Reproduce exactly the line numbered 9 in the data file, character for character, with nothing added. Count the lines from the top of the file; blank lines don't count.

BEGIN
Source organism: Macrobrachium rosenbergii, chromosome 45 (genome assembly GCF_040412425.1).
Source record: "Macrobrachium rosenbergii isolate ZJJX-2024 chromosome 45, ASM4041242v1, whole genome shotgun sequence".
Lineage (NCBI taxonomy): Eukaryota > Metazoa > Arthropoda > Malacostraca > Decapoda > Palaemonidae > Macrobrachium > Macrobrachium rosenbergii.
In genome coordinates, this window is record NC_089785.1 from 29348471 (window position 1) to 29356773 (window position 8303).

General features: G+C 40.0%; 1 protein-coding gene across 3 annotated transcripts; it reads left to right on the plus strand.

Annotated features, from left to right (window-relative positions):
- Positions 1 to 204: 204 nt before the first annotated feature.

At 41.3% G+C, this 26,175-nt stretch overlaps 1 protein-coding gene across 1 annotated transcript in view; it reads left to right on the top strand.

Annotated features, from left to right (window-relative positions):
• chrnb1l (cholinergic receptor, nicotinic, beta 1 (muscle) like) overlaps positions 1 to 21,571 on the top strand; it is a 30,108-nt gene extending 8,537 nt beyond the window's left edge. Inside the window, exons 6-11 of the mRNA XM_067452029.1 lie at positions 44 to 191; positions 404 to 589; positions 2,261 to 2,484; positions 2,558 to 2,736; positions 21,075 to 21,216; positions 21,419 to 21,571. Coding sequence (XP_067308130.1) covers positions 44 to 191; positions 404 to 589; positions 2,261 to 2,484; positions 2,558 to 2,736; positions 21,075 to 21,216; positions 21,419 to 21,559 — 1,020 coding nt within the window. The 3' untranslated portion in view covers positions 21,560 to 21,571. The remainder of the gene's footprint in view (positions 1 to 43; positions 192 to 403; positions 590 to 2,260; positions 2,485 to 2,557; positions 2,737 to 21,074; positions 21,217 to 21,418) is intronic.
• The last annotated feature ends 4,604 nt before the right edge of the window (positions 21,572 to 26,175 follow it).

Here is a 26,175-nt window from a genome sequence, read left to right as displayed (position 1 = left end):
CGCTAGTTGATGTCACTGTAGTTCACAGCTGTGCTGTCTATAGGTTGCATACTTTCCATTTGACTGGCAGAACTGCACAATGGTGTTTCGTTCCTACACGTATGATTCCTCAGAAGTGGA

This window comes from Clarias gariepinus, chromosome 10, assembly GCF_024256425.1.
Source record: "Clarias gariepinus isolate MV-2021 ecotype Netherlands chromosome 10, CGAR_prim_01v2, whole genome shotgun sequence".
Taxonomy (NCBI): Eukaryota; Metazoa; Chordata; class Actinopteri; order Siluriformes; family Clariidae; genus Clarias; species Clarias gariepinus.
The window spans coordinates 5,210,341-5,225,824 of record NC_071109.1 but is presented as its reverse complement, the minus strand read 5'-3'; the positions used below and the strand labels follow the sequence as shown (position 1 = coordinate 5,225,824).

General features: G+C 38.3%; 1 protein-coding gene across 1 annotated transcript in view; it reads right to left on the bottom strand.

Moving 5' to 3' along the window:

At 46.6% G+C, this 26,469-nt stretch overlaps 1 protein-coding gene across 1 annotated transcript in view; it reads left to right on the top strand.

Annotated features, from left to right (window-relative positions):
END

Annotated features, from left to right (window-relative positions):